maintain the municipal treasury. Some cases may win, many will lose – but together, they will give birth to a
peoples’ movement that this country hasn’t seen since the late 1800s – a movement aimed at throwing off the authority that enables a small number of people to override community decisions dealing with energy, food, waste, and resource sustainability…

What’s the long-term goal of adopting ordinances?

Constitutional change. Since many of the doctrines – like corporate “rights,” for example, or corporate
commerce rights – are wrapped up in the constitution, State legislatures are powerless to change them (even if they wanted to). Thus, long-term, the ordinances aren’t really ordinances at all – they’re mini-constitutions which embody what constitutional change must eventually look like. To achieve that constitutional change, enough communities in enough places must begin to push-back against the structure of law, and then knit themselves together to drive changes to the state constitution, and eventually, to the federal constitution….

The inevitable result of these local refusals to follow illegitimate State law is the binding together of hundreds of municipalities to force constitutional change that overrides the authority of the State to gut community self-government. That means driving a right to local self-government into the Pennsylvania Constitution which enables our communities to begin to actually protect our health, safety, and welfare, rather than continuing to be at the mercy of gas and other corporations who solely seek to use our communities for resource extraction…

If your community hasn’t already adopted a local “bill of rights” that bans gas drilling, do it tomorrow. Without a critical mass of communities in Pennsylvania joining together, constitutional change that liberates our communities to determine their own futures will remain beyond our reach. And we will saddle our children with cleaning up the mess – and whatever is left of our communities and environment – that happened on our watch…

Here is no hypothetical calling of the corporate state to account. The question posed is this: What will lead to the exercise and protection of our unalienable rights, including the right to local, community self government? And the answer is: Nothing but the exercise and protection of unalienable rights through the exercise of our right to local, community self-government!

The activism of organizing and passing such laws, which are obviously more legitimate than the alien “laws” of the central government, and then having to fight against these alien forces for the simple right to rule ourselves, is intended to expose the truly tyrannical nature of the central corporate-government system and bring more people into the true federalist movement. That in turn will bring us to the point where we can change the Constitution, or achieve victory through bottom-up political attrition as the tyrants are unable to function once stripped of local support.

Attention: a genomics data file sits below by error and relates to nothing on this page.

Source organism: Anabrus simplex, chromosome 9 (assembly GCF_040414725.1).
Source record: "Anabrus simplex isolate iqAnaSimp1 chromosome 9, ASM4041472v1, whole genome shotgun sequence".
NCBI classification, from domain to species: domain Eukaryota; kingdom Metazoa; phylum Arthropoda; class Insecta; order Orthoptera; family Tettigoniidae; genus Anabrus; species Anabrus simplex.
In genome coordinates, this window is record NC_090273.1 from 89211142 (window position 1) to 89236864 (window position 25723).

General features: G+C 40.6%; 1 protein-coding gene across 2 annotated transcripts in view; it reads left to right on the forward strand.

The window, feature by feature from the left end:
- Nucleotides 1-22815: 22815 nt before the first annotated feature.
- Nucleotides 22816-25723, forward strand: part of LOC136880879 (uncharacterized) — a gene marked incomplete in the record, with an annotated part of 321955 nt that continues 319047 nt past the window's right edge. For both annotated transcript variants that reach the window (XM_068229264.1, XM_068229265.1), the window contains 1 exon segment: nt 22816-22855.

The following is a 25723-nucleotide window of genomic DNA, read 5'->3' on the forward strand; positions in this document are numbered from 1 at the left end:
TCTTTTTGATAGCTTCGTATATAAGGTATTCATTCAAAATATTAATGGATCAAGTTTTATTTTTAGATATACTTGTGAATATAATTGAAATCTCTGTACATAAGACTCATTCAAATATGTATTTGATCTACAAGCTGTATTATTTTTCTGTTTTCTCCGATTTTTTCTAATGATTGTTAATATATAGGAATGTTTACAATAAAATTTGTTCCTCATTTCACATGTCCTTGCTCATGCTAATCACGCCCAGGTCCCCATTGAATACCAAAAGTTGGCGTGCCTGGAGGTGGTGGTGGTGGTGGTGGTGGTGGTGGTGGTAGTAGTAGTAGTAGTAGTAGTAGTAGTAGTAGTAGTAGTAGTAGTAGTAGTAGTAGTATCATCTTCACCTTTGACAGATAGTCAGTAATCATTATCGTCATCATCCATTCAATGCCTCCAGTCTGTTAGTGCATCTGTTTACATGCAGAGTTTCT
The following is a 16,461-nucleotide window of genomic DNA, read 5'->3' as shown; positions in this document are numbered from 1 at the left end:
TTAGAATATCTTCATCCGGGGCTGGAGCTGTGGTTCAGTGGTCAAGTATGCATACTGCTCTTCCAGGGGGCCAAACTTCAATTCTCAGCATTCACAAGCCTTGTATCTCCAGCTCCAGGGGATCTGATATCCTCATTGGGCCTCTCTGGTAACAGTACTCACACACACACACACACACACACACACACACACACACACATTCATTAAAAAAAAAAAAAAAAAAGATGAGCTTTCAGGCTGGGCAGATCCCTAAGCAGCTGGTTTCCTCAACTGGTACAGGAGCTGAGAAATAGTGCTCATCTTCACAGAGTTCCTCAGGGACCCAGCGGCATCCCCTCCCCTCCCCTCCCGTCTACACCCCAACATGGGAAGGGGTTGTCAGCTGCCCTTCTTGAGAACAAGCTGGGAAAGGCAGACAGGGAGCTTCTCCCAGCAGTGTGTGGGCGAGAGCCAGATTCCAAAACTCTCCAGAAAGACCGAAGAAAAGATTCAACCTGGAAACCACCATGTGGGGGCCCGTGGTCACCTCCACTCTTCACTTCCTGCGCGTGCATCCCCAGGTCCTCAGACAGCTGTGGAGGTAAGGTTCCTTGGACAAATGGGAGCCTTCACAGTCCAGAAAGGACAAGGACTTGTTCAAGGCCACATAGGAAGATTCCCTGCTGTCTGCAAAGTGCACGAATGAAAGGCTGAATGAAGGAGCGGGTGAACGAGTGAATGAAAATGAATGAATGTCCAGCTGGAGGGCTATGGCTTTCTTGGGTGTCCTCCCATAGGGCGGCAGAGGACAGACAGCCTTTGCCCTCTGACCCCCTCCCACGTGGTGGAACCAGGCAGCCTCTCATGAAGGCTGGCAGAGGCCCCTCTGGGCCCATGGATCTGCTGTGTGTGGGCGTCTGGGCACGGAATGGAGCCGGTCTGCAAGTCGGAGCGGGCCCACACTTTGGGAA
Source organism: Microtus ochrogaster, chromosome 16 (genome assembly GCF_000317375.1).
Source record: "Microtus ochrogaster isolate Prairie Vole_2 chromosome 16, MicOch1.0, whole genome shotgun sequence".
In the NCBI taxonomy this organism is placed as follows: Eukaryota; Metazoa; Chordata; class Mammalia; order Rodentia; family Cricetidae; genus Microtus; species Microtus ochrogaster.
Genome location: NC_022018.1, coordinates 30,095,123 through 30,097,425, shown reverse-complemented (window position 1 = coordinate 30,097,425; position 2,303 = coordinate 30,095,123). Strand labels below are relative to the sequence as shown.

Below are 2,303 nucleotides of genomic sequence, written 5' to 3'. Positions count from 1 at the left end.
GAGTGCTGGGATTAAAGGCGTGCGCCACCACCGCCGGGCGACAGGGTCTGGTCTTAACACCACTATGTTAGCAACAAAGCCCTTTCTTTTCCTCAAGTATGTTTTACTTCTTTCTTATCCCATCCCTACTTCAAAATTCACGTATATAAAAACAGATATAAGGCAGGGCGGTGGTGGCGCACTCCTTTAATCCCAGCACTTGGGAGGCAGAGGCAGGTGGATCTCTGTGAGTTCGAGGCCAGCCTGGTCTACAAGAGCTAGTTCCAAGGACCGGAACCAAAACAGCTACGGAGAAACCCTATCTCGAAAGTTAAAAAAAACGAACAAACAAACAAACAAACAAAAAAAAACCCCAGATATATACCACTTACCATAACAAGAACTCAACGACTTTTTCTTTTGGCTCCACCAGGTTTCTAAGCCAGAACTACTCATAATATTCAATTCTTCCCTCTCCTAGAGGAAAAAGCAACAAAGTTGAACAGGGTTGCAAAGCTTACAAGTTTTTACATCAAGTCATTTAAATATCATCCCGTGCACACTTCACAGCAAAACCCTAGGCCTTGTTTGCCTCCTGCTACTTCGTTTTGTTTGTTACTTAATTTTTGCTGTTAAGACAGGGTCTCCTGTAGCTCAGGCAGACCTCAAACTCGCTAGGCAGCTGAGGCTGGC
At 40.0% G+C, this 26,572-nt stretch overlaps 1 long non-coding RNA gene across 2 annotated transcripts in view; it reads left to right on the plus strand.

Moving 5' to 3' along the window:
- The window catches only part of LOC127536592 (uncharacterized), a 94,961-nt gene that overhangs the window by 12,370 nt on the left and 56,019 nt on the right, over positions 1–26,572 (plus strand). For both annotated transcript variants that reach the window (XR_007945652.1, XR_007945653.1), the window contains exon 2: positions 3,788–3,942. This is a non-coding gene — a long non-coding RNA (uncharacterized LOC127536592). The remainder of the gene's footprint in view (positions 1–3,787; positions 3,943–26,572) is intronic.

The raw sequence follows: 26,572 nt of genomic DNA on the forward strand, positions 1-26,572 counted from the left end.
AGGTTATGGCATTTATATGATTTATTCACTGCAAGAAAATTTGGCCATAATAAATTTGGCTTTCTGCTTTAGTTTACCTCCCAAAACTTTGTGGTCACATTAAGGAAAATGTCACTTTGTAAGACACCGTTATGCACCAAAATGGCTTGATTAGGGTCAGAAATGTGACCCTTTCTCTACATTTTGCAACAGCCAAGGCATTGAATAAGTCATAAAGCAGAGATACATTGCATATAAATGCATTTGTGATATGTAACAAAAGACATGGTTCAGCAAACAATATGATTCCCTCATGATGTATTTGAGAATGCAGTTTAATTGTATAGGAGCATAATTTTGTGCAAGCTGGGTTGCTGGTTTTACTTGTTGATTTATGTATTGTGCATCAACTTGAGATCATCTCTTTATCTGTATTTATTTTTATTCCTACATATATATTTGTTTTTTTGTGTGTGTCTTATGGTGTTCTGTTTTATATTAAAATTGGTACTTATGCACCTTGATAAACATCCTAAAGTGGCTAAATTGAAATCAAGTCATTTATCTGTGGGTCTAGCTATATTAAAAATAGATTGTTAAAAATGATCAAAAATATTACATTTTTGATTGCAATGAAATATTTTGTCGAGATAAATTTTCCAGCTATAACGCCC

A goal here is to codify Food Sovereignty, positive democracy, and relocalization as explicit legal/constitutional principles. The more we go on record as wanting to redeem our democratic sovereignty, and the more the kleptocracy has to resort to brute lawlessness to assert its prerogatives, the more its true barbaric thug essence will be clear.
On a general level, all pro-democracy grassroots action is a tonic. Citizens are taking action, however small to begin with, directly against corporate and central government power. We’re answering “federal” arrogation and usurpation with our own version of pre-emption. We’re declaring that our people’s law supersedes, overrides, overthrows their illegitimate might-makes-right. We’re declaring the principles of true federalism, which is a vector opposed to all centralization and concentration. This is a value in itself.
If hierarchy and centralization ever made sense, it was only because the vast energy unleashed by the fossil fuel binge required them. By the same logic we must then recognize that post-oil, where the energy vector is toward far less consumption, and the economic vector is to relocalize, we must harmoniously refederalize political and economic power to the local/regional level. This is to obey the laws of history, as formulated here by the physical imperatives of energy and therefore of economics.
Constitutionalism means to govern according to the natural economic vector. Today that means Food Sovereignty, positive democracy, and relocalization. We don’t even have to dispute the motives of 1788. All we need to say is that its vector was the opposite of today’s. For that reason alone we have to turn it right side up.
As predicted, the system has so far been hostile to this effort. The earliest ordinance, an anti-mining ordinance in Blaine, PA, was forced to be repealed by corporate pressure. In response to the growing Pennsylvania insurgency the state legislature passed a pre-emption law which would turn the state into a veritable petrostate and fracking free-fire zone, with all democratic sovereignty legally abolished. In Maine prosecutors are carefully selecting a test case toward a more thorough assault on the local food sovereignty laws.
Where we fight this way, we force a more “de jure” demonstration of tyranny. Trampling a law is more easily understood by the masses than suppressing activism in general. In this sense, the movement’s use of laws and constitutionalism is a device to achieve better middle-class understandability. In this sense it’s educational, “symbolic”, movement-building. It states a “demand” which describes why citizens engage in direct action. In this way it supplements direct action. In the end it can only supplement direct action, not substitute for it.